House Special: Son-in-Law (egg) Available for Eats


House Special is a new Vietnamese restaurant that recently opened this summer in Yaletown. They offer contemporary, up-scale Vietnamese dishes plus pho.

The restaurant is tucked at the end of Hamilton street near the Yaletown-Roundhouse station, and the space is beautiful. Very relaxing and airy. I went with Nafiza after getting some burritos and nachos(more on that later), and we both adored the restaurant decor, and the vibrantly-colored benches lining the wall.

This is the Son-in-Law eggs, which is a deep-fried soft-boiled eggs sitting on top of a dried chili and tamarind jam and house aioli, according to their website. According to my mouth, it was a delicious spicy, yolky egg bomb that I wanted seconds of. If you have been following our posts, you will see that I hold a healthy obsession for eggs. Runny egg yolks are my kryptonite. This fried egg was no exception. It was like the scotch eggs at Tuc Craft Kitchen(also a great brunch place) but more delicate, because here the subtle taste of the soft-boiled egg is supported by the spicy and sweet tamarind jam. Tuc Craft’s crispy egg and bacon is also great, but I think the salty bacon kind of overpowers the egg a little. Plus, the batter used at House Special is crispier.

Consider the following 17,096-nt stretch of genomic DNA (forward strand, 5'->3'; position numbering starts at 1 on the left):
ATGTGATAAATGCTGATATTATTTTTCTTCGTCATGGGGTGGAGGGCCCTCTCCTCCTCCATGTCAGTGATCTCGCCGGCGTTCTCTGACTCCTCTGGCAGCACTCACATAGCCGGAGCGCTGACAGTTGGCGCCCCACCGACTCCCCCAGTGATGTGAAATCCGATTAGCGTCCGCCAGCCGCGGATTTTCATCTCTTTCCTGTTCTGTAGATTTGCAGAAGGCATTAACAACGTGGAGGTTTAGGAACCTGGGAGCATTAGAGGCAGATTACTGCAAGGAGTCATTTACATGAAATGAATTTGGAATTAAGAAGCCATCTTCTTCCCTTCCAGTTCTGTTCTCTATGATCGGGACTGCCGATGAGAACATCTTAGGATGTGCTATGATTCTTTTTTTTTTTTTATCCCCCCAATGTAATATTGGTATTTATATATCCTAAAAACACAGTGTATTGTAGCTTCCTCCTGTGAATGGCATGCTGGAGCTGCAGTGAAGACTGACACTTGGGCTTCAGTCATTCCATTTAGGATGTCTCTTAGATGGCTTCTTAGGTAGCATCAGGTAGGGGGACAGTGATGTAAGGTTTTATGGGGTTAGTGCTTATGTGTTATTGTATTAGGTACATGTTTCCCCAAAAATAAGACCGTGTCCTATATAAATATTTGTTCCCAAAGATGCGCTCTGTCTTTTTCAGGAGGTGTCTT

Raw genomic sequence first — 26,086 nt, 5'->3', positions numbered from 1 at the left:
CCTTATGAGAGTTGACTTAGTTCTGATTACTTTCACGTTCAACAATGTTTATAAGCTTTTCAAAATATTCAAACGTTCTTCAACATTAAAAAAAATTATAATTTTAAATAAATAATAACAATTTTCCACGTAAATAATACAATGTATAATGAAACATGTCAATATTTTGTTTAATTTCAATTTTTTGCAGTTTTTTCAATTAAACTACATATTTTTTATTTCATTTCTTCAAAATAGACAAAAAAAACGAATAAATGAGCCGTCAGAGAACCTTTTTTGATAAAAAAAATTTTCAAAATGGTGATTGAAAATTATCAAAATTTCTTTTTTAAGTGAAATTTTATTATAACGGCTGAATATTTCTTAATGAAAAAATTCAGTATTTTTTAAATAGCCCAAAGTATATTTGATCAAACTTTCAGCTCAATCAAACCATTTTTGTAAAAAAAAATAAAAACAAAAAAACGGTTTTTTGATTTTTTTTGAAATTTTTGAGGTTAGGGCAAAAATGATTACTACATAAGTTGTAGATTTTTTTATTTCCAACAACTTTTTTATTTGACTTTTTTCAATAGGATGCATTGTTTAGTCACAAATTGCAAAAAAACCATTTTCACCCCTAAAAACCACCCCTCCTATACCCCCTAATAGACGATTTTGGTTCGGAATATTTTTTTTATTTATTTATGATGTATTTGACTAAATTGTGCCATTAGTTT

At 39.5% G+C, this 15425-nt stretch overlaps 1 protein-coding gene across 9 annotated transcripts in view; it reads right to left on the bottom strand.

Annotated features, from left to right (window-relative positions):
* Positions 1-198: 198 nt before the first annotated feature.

Of course, while I was enjoying my egg, Nafiza and I couldn’t help but have some fun with the name of this dish. I am not sure if there is a story behind the name. But still, while I do not have a daughter, this son-in-law was beautiful on the inside and out and performed his duty well.

This is the Shaken Beef. Now, I must first say that the shaken beef is actually only available on the dinner menu. But when I asked my waiter would it be possible for me to have it during lunch, they made it happen. I did not expect them to be so accommodating and gracious, and for that I am sincerely grateful. The actual dish was also fantastic. The generous pile of pea shoots on top were just slightly wilted and tasted fresh and sweet. The beef tenderloin cubes underneath were a tender medium rare, which was excellent. I especially enjoyed the fact that the rice underneath formed a nice crust in the cast iron pot. The rice was also easy to scrape off, so I didn’t need to pick a fight with the pot, because I love to eat the crispy rice at the bottom.

The Shaken Beef also reminded me of the famous luc lac beef on rice(with a fried egg, if you’re like me) from Phenom Penh. I think comparing these two would be like comparing apples and oranges. The luc lac beef at Phenom Penh is made with a meat gravy sauce, while House Special does not really dress the beef and let the flavor of the meat speak for itself. I enjoy both, though I must say that the luc lac beef at Phenom Penh is much cheaper. The food at House Special tends to be on the pricier side, but that might also be because of their Yaletown address.

I would definitely go back to House Special again. There are still so many dishes to try. Their fry bread, Banh Xeo tacos and crispy ribs looks quite interesting.


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